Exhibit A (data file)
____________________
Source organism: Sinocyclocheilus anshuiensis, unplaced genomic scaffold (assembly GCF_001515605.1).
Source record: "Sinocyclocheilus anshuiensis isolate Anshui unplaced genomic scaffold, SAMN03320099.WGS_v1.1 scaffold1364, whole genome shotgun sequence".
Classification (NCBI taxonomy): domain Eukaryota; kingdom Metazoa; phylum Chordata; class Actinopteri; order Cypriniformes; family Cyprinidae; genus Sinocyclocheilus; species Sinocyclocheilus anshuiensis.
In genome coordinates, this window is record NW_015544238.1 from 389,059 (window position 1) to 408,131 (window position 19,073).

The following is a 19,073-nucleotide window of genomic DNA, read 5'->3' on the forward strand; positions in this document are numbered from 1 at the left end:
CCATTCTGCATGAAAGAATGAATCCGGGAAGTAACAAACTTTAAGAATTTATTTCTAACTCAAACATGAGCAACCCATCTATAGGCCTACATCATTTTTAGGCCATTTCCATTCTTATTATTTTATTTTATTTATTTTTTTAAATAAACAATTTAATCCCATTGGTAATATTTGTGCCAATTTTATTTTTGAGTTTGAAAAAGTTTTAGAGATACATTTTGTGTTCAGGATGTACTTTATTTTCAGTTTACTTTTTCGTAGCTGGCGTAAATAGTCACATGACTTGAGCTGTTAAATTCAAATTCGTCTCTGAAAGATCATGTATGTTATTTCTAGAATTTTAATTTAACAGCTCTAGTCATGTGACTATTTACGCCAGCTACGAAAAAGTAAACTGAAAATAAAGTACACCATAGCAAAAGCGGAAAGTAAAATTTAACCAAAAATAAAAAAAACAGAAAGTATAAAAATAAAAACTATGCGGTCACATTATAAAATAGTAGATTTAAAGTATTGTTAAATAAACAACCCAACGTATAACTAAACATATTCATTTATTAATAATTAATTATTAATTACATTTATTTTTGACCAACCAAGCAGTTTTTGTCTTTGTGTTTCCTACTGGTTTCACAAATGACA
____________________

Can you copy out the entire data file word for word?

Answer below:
Source organism: Sinocyclocheilus anshuiensis, unplaced genomic scaffold (assembly GCF_001515605.1).
Source record: "Sinocyclocheilus anshuiensis isolate Anshui unplaced genomic scaffold, SAMN03320099.WGS_v1.1 scaffold1364, whole genome shotgun sequence".
Classification (NCBI taxonomy): domain Eukaryota; kingdom Metazoa; phylum Chordata; class Actinopteri; order Cypriniformes; family Cyprinidae; genus Sinocyclocheilus; species Sinocyclocheilus anshuiensis.
In genome coordinates, this window is record NW_015544238.1 from 389,059 (window position 1) to 408,131 (window position 19,073).

The following is a 19,073-nucleotide window of genomic DNA, read 5'->3' on the forward strand; positions in this document are numbered from 1 at the left end:
CCATTCTGCATGAAAGAATGAATCCGGGAAGTAACAAACTTTAAGAATTTATTTCTAACTCAAACATGAGCAACCCATCTATAGGCCTACATCATTTTTAGGCCATTTCCATTCTTATTATTTTATTTTATTTATTTTTTTAAATAAACAATTTAATCCCATTGGTAATATTTGTGCCAATTTTATTTTTGAGTTTGAAAAAGTTTTAGAGATACATTTTGTGTTCAGGATGTACTTTATTTTCAGTTTACTTTTTCGTAGCTGGCGTAAATAGTCACATGACTTGAGCTGTTAAATTCAAATTCGTCTCTGAAAGATCATGTATGTTATTTCTAGAATTTTAATTTAACAGCTCTAGTCATGTGACTATTTACGCCAGCTACGAAAAAGTAAACTGAAAATAAAGTACACCATAGCAAAAGCGGAAAGTAAAATTTAACCAAAAATAAAAAAAACAGAAAGTATAAAAATAAAAACTATGCGGTCACATTATAAAATAGTAGATTTAAAGTATTGTTAAATAAACAACCCAACGTATAACTAAACATATTCATTTATTAATAATTAATTATTAATTACATTTATTTTTGACCAACCAAGCAGTTTTTGTCTTTGTGTTTCCTACTGGTTTCACAAATGACA